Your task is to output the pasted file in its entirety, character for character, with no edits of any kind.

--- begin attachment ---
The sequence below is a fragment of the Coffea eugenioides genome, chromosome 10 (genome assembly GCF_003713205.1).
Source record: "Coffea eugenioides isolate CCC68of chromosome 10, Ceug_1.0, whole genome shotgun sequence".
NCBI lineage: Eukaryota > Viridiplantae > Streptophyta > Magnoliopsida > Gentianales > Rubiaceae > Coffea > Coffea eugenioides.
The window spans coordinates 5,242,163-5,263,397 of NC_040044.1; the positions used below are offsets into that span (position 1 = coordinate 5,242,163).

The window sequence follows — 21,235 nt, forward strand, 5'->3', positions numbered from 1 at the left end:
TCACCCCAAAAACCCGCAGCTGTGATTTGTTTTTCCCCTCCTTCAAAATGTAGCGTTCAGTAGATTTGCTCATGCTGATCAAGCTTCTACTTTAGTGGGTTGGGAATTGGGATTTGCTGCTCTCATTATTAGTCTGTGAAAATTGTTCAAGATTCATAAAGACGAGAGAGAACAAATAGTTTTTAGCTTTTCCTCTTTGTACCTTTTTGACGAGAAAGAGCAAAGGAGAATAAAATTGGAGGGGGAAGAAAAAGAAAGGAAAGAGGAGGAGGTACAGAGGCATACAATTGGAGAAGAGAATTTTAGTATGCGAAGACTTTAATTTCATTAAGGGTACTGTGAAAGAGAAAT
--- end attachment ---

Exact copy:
The sequence below is a fragment of the Coffea eugenioides genome, chromosome 10 (genome assembly GCF_003713205.1).
Source record: "Coffea eugenioides isolate CCC68of chromosome 10, Ceug_1.0, whole genome shotgun sequence".
NCBI lineage: Eukaryota > Viridiplantae > Streptophyta > Magnoliopsida > Gentianales > Rubiaceae > Coffea > Coffea eugenioides.
The window spans coordinates 5,242,163-5,263,397 of NC_040044.1; the positions used below are offsets into that span (position 1 = coordinate 5,242,163).

The window sequence follows — 21,235 nt, forward strand, 5'->3', positions numbered from 1 at the left end:
TCACCCCAAAAACCCGCAGCTGTGATTTGTTTTTCCCCTCCTTCAAAATGTAGCGTTCAGTAGATTTGCTCATGCTGATCAAGCTTCTACTTTAGTGGGTTGGGAATTGGGATTTGCTGCTCTCATTATTAGTCTGTGAAAATTGTTCAAGATTCATAAAGACGAGAGAGAACAAATAGTTTTTAGCTTTTCCTCTTTGTACCTTTTTGACGAGAAAGAGCAAAGGAGAATAAAATTGGAGGGGGAAGAAAAAGAAAGGAAAGAGGAGGAGGTACAGAGGCATACAATTGGAGAAGAGAATTTTAGTATGCGAAGACTTTAATTTCATTAAGGGTACTGTGAAAGAGAAAT